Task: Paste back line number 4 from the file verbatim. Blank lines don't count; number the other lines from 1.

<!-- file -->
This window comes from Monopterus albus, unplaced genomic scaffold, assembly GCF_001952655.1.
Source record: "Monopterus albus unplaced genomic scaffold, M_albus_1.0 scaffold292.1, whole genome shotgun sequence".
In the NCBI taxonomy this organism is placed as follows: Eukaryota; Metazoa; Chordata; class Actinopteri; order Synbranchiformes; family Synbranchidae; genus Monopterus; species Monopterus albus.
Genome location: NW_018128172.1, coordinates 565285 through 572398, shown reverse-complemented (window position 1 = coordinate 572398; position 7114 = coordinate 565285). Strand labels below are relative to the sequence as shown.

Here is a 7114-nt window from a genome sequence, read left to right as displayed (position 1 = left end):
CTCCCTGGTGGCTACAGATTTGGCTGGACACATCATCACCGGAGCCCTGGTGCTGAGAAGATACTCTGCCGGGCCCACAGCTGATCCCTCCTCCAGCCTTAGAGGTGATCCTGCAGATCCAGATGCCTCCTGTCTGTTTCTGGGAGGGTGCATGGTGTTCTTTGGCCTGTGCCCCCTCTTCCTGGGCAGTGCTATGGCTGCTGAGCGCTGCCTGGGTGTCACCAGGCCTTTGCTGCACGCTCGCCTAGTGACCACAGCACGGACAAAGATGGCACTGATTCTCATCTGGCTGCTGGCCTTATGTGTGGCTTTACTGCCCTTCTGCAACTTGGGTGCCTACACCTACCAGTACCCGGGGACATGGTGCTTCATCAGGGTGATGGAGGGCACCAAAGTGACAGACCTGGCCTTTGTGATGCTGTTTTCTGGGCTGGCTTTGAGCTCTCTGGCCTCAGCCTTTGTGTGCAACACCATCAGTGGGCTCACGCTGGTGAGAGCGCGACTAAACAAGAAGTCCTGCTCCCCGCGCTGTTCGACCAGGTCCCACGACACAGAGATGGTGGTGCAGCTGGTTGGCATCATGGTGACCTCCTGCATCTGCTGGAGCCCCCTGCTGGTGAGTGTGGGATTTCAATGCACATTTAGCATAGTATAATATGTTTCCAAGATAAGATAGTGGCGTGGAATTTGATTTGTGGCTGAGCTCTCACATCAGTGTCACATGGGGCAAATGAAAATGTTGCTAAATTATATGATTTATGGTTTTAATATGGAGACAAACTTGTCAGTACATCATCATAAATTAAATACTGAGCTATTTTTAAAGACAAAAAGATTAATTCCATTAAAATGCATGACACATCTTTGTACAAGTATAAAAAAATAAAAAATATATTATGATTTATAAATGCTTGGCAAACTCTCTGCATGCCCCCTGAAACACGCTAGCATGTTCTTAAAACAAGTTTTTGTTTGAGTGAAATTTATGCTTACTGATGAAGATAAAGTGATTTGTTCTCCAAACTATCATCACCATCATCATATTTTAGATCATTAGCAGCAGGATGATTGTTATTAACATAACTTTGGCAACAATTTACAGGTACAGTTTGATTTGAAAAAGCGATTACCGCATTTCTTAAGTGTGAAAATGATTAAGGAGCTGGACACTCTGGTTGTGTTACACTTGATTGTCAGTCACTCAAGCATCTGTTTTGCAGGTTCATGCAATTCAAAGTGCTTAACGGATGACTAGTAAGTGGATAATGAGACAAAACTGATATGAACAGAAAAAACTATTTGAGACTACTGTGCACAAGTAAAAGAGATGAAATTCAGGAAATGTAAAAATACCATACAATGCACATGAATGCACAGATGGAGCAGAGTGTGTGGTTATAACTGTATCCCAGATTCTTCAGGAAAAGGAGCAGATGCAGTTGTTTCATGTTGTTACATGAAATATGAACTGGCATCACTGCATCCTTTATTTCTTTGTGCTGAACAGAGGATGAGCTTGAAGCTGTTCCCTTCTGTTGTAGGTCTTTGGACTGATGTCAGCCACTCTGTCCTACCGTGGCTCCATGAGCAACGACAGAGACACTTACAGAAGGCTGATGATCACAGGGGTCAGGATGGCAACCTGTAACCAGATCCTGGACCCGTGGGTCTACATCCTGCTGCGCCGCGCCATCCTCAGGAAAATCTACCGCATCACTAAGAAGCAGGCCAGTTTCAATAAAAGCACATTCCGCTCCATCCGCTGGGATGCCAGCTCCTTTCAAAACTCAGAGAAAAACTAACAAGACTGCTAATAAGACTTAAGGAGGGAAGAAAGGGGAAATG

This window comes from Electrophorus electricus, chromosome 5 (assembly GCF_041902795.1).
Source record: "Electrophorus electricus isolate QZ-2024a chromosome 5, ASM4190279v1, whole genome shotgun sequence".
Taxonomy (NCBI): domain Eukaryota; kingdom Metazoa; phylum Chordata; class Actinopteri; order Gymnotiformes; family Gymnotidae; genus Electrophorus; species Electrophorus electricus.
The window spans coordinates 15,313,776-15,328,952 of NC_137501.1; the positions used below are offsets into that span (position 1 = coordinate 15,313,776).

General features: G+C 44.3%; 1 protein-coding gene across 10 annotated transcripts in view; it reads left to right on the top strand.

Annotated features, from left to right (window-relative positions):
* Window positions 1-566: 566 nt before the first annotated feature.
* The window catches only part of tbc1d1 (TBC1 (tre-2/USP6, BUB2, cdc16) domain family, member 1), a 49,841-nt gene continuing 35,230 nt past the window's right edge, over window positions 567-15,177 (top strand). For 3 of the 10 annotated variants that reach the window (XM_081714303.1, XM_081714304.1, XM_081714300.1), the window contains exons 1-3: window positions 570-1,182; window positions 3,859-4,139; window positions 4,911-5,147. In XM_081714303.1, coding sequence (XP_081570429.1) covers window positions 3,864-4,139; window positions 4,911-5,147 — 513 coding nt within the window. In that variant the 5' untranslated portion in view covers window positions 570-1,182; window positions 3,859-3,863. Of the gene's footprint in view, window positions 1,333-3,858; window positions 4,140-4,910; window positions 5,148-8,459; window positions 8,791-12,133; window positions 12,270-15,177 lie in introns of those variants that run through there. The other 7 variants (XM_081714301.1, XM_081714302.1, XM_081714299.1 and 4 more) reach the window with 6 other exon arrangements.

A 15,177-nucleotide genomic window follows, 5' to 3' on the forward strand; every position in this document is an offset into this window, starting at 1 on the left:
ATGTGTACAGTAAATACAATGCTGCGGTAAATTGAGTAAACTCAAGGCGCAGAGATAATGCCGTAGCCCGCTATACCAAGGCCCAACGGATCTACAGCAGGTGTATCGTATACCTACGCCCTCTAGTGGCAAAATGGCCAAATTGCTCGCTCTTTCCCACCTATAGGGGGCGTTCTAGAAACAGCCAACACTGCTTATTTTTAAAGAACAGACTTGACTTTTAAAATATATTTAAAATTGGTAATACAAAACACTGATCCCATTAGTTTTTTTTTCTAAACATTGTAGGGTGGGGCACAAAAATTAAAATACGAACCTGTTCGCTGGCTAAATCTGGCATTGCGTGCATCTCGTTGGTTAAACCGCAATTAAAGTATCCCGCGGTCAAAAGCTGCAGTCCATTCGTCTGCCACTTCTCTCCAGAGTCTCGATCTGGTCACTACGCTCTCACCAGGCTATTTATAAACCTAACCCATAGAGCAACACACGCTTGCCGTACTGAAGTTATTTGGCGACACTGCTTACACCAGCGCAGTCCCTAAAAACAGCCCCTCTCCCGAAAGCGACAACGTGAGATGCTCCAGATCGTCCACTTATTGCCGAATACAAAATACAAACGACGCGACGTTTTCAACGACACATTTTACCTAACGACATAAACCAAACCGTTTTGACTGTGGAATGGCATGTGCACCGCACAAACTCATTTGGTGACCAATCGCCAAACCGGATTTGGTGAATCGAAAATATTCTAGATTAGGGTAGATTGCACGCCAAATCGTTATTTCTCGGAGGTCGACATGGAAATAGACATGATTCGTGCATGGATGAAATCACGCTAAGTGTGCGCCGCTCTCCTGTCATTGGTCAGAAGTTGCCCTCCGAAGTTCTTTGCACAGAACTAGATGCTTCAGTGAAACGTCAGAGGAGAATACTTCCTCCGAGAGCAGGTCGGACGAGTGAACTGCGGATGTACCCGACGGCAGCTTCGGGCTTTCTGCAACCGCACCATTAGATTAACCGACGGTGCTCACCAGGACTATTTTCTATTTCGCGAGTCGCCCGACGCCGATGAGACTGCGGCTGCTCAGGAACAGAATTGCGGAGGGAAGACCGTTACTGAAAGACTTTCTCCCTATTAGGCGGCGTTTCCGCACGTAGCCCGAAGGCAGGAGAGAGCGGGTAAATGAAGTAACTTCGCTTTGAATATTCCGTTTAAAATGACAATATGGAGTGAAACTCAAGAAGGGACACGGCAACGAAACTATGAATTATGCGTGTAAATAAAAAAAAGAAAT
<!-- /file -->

Genome location: NW_018128172.1, coordinates 565285 through 572398, shown reverse-complemented (window position 1 = coordinate 572398; position 7114 = coordinate 565285). Strand labels below are relative to the sequence as shown.